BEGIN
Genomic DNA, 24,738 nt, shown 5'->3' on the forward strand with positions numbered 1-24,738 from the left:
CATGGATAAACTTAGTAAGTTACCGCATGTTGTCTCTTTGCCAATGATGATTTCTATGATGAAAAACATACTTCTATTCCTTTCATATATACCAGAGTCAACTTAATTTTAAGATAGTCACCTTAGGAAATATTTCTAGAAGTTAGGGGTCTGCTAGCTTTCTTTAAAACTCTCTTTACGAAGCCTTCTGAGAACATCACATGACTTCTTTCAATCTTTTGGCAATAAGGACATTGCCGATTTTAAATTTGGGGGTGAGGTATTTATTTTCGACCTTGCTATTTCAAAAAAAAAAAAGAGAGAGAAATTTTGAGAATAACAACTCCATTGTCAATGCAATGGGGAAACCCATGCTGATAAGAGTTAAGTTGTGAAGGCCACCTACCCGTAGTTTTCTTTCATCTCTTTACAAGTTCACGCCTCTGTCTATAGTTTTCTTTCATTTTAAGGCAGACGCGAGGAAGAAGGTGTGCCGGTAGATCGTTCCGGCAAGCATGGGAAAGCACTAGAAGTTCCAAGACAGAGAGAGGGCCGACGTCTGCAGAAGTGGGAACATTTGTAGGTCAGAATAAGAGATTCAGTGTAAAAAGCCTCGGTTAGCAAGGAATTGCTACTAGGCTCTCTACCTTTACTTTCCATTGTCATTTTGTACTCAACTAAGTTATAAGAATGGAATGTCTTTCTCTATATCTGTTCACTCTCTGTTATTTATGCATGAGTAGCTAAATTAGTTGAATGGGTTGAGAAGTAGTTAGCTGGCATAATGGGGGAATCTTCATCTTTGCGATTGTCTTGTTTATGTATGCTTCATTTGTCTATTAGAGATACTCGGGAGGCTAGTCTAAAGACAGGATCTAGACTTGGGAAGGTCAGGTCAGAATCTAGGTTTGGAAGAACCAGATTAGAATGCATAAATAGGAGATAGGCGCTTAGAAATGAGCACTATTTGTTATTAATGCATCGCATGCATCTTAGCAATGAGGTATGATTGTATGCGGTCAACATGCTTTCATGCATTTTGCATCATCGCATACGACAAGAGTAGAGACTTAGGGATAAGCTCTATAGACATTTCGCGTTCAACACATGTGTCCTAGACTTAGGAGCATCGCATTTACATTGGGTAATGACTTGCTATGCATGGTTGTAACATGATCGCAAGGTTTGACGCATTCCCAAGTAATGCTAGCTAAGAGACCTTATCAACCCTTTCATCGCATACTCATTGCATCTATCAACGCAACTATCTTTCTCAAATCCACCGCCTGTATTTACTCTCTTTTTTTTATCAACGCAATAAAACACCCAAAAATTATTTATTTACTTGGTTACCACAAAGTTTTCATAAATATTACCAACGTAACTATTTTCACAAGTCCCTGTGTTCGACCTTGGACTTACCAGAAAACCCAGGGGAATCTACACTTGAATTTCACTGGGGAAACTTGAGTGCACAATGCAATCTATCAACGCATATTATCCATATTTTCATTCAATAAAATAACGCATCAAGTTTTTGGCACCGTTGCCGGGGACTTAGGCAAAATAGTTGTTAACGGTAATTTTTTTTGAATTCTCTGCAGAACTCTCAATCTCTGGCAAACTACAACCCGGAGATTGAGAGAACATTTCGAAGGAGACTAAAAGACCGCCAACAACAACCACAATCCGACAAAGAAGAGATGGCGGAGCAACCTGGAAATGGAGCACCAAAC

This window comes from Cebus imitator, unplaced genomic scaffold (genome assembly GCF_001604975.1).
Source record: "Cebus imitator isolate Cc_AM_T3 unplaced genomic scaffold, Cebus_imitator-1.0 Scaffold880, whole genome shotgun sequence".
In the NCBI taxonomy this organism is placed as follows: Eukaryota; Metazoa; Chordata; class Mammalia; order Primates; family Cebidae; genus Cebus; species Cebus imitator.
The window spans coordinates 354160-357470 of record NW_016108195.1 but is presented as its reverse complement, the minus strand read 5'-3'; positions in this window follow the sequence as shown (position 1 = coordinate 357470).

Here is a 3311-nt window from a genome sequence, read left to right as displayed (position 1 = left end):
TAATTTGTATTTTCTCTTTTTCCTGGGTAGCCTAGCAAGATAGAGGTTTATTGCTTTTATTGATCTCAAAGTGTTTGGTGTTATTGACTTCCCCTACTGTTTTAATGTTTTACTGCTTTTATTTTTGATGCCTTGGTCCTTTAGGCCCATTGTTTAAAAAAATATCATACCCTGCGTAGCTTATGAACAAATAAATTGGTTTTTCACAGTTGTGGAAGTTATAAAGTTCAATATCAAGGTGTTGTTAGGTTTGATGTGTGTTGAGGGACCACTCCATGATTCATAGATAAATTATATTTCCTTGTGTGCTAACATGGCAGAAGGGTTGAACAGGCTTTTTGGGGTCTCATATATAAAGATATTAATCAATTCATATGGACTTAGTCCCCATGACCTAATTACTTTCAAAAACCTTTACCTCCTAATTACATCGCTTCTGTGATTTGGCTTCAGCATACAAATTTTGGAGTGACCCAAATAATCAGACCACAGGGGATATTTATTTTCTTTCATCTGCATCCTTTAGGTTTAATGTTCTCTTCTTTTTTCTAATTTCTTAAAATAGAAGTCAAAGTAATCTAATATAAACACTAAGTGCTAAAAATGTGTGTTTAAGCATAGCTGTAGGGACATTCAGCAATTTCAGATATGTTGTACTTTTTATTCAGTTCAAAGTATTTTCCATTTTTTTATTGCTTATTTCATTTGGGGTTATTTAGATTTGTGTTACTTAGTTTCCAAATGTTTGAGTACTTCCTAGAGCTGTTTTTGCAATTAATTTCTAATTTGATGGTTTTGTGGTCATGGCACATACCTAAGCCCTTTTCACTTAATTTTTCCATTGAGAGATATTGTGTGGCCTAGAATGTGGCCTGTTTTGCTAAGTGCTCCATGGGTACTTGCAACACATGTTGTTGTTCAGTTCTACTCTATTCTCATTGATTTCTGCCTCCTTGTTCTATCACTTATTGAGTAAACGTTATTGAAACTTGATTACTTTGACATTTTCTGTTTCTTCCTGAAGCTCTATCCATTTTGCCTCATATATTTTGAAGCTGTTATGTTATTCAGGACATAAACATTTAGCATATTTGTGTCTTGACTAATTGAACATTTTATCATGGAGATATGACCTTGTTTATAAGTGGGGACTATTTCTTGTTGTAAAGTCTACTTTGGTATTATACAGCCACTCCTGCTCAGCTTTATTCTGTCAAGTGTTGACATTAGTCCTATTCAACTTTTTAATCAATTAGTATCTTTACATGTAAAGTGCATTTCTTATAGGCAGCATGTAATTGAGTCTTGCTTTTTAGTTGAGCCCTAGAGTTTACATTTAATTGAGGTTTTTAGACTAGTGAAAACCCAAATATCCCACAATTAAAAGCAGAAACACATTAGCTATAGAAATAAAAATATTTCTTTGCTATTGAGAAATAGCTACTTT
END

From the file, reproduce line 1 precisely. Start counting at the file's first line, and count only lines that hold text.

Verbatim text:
Genomic DNA, 24,738 nt, shown 5'->3' on the forward strand with positions numbered 1-24,738 from the left: